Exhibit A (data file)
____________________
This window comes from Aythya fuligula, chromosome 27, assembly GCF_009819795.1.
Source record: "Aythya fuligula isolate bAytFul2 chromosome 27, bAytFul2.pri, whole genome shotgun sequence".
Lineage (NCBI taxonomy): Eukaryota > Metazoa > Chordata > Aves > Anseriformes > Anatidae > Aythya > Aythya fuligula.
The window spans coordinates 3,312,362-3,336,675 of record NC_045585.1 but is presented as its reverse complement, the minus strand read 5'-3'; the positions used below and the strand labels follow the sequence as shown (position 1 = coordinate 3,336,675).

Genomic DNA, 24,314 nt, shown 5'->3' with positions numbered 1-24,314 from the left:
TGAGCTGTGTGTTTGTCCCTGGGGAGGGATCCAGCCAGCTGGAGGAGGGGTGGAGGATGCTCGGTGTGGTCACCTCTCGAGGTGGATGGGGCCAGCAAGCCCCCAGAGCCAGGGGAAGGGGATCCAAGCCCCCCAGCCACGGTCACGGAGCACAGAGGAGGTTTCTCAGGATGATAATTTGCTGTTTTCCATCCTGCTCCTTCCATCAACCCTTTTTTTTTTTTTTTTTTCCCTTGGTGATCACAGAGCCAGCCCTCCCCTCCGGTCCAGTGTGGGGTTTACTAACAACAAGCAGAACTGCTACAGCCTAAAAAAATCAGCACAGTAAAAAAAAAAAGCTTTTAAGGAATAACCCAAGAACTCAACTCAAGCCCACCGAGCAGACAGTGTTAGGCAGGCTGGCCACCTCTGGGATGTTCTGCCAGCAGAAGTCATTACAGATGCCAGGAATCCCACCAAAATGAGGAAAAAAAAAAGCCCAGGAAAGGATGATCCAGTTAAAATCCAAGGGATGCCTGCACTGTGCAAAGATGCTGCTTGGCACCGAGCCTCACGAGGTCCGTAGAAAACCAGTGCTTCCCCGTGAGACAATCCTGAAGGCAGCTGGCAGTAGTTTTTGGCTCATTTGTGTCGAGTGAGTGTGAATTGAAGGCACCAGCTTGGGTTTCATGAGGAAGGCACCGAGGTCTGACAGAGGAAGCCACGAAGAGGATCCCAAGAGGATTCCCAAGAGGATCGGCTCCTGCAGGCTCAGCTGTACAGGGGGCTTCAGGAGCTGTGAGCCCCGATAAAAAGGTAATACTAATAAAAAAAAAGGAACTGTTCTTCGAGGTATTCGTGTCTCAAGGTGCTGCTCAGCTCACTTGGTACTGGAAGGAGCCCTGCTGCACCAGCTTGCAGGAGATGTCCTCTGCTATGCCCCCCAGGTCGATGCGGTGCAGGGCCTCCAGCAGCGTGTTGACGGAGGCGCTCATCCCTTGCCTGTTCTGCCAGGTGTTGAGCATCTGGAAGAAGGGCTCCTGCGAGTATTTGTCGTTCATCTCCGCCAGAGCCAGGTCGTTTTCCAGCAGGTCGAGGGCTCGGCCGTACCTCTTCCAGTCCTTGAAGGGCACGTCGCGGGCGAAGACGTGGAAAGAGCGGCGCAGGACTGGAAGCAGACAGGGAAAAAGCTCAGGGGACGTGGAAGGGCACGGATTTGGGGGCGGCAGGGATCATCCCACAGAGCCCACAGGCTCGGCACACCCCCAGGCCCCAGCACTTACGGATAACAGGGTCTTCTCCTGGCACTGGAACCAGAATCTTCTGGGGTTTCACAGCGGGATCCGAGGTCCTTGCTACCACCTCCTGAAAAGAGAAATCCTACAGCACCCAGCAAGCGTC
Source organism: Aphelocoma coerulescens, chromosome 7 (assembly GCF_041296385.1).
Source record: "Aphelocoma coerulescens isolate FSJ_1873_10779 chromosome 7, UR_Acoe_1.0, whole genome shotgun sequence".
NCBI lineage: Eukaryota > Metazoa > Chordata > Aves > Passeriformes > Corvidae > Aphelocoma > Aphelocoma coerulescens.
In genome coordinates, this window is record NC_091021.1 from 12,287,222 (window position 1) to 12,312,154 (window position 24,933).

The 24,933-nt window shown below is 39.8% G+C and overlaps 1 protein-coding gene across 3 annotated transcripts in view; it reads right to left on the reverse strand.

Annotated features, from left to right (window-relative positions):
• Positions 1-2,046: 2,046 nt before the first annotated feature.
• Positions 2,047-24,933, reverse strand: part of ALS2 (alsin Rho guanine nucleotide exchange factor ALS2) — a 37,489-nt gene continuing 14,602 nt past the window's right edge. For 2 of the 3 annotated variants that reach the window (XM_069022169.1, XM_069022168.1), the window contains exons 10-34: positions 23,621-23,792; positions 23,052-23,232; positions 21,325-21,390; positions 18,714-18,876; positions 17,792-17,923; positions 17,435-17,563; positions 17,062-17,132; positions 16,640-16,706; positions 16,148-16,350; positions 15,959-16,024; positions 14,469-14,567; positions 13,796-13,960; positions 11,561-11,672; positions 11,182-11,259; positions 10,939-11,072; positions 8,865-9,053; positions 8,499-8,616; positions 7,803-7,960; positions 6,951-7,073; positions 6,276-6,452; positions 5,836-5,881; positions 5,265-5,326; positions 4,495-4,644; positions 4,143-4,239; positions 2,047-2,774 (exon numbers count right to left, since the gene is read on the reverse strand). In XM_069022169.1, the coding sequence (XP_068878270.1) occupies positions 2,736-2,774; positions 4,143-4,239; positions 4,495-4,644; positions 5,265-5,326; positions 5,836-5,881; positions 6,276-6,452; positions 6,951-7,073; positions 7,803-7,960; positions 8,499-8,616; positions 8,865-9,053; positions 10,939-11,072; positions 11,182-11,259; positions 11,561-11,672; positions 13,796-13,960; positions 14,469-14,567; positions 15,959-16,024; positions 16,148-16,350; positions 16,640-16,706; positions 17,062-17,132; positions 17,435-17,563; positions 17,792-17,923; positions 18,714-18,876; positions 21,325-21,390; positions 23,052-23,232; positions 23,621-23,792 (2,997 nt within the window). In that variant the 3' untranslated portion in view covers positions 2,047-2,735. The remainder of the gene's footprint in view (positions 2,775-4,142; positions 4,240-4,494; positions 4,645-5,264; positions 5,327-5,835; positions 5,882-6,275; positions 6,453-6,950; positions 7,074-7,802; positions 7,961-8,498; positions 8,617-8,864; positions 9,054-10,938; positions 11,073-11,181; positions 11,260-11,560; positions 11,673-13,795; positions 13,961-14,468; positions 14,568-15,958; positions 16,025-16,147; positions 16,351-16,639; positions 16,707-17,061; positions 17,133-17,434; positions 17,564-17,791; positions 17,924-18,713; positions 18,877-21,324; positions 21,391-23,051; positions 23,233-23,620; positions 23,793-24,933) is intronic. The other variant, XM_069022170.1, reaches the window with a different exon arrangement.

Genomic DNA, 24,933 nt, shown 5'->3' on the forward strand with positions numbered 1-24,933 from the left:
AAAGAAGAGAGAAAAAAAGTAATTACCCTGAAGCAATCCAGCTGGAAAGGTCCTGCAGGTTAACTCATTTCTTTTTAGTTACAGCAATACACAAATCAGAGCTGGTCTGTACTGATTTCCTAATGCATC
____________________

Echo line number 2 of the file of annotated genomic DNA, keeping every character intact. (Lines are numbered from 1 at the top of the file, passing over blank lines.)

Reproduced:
Source record: "Aythya fuligula isolate bAytFul2 chromosome 27, bAytFul2.pri, whole genome shotgun sequence".